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squadron of four heavy frigates and three corvettes, commanded by Rear-Admiral Du Petit Thouars, accordingly astonished the natives by suddenly appearing in the lovely harbour of Taiohae, on the island of Nukuheva ; and very soon these simple folk learned the full meaning of the gay tricoloured flags and bristling broadsides. The ostensible pretext for this invasion was that of reinstating Mowanna, the friendly chief of Nukuheva, in what the French thought proper to assume as his ancestral right—namely, that of ruling over the whole group of twelve isles, each of which had hitherto considered itself as a distinct world, subdivided into many antagonistic kingdoms. However, a puppet-king was the pretext required, and Mowanna furnished it, and was rewarded with regal honours and a gorgeous military uniform, rich with gold lace and embroidery. Of course he and his tribe of Nukuhevans were vastly delighted, perceiving that they had gained omnipotent allies; and when five hundred troops were landed in full uniform, and daily drilled by resplendent officers, their admiration knew no bounds. They recollected how, when in 1814, the U.S. frigate Essex, commanded by Captain Porter, had refitted at Nukuheva, she had lent them a considerable force of Sailors and marines, to assist their own body of 2000 men in attacking a neigh
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bouring tribe. The latter had offered a desperate resistance, and repulsed the allied forces, who, however, consoled themselves by burning every village they could reach, thus giving the inhabitants good cause to hate the white men's ships.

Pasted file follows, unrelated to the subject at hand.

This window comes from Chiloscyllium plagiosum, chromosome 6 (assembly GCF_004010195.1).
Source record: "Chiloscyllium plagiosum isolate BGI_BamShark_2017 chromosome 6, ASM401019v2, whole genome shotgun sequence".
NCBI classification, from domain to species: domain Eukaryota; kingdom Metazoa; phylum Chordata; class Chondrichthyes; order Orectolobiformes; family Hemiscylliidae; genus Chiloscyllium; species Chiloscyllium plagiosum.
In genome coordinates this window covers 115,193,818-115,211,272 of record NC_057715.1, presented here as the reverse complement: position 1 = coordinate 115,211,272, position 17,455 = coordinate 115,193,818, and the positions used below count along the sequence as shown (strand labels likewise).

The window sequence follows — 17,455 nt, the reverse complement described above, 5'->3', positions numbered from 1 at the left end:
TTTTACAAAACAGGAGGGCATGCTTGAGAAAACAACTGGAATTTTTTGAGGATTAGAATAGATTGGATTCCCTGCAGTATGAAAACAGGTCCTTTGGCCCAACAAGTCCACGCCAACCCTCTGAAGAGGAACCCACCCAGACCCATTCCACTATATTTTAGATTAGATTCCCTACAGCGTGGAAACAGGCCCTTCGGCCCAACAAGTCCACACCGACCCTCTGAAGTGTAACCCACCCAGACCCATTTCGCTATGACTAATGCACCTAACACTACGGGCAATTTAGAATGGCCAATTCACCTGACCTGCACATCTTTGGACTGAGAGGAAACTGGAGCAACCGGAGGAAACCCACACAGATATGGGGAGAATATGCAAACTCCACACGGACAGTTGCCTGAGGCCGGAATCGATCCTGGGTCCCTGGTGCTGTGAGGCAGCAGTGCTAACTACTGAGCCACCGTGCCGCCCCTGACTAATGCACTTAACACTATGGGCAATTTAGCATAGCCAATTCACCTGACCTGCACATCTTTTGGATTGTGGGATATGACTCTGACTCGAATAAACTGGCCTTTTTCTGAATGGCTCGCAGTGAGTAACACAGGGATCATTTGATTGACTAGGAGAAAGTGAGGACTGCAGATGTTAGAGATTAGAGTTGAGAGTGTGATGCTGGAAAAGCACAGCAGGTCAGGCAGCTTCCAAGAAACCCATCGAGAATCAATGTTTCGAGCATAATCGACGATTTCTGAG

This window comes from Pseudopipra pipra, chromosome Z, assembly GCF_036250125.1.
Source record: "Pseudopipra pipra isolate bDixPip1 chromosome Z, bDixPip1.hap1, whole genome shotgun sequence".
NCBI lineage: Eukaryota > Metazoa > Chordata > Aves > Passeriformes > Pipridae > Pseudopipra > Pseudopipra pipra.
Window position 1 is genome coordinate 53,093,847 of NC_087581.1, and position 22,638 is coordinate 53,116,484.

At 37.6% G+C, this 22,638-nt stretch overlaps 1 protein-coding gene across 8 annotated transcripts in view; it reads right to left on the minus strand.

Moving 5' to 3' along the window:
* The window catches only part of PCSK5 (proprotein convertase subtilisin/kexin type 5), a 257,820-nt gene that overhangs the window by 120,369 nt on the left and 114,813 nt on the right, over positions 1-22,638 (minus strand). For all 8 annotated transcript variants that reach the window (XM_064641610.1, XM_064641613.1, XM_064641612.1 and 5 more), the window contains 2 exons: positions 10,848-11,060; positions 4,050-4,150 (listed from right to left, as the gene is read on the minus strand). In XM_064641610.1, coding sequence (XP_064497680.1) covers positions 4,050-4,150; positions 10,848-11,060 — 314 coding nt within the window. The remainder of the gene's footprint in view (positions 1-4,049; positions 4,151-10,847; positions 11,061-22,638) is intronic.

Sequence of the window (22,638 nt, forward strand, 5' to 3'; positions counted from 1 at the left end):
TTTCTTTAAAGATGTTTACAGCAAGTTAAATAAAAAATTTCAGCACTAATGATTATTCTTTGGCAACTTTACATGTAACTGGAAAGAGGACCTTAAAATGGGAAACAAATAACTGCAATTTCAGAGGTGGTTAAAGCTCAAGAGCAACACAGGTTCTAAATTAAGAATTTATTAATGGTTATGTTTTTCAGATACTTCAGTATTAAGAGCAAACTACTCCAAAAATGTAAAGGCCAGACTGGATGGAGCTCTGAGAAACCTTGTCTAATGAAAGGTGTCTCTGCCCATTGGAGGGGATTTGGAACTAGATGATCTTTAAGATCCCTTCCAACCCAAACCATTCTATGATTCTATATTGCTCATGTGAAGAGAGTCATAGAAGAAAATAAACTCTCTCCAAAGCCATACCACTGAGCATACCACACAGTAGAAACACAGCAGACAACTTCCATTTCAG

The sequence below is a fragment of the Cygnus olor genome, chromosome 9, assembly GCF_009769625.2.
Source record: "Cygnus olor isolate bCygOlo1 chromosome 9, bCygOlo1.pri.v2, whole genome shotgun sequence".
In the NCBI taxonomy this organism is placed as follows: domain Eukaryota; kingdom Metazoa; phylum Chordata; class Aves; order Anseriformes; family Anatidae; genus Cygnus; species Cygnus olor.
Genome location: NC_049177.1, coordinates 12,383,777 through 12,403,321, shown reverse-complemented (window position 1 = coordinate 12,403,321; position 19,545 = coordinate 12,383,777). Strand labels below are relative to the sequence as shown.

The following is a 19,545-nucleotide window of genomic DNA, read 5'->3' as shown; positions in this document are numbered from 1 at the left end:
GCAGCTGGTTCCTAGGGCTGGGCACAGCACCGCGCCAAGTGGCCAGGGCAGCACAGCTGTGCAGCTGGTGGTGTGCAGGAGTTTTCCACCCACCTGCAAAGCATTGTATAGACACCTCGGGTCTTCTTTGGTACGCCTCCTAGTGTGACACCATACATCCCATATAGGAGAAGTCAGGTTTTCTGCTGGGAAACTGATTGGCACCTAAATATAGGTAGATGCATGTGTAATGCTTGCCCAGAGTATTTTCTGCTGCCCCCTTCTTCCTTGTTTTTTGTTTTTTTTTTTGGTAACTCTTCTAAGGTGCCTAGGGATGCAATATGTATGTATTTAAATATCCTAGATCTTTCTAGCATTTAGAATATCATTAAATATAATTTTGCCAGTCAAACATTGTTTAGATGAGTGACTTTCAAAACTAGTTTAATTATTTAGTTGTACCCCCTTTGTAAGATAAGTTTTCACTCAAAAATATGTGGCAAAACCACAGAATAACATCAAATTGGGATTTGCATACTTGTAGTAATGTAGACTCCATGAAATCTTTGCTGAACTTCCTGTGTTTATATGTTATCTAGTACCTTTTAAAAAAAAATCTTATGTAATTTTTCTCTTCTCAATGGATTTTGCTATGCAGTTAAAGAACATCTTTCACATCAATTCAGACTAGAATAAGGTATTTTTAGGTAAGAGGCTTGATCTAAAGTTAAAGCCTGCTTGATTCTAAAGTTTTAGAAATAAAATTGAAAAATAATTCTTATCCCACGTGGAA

Now, with the aid of these warlike French troops, the Nukuhevans thought themselves sure of victory, with the prospect of retaining the supremacy. But when fortifications were commenced, and the troops surrounded their camps with solid works of defence, making it evident that the occupation was to be a permanent one, a feeling of detestation, mingled with fear of the invaders, gradually increased, and was certainly not lessened by several sharp encounters, in one of which, 150 natives are said to have been slain. However, the reign of might prevailed, and the tricolour has floated over the Marquesas unchallenged from that time to the present.
This appropriation of the Marquesas was immediately followed by that of the Society Isles, whither the admiral proceeded in the Reine Blanche frigate, leaving the rest of the squadron at the Marquesas. He anchored in the harbour of Papeete, and sent a message to Queen Pomare to the effect that, unless she immediately agreed to pay somewhere about 30,000 dollars as an indemnity for alleged insults to the French flag, he would bombard the defenceless town.
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The said insults were very much like those offered by the lamb to the wolf in the old fable, the pretext raked up being simply that Queen Pomare and all her people, having already become stanch Christians, according to the teaching of the London Mission, had positively refused to allow certain French priests to settle in the isles, and found a Roman Catholic Mission, with a view to proselytising. These proving obstinate in their determination to remain, had, with all due honour, been conveyed on board a vessel about to sail for some distant port, with a sensible recommendation to pursue their calling on some of the many isles which were still heathen.
The French admiral now insisted that, in addition to paying the indemnity demanded, the people of Tahiti should, at their own expense, erect a Roman Catholic church in every district where they had built one for their congregational worship.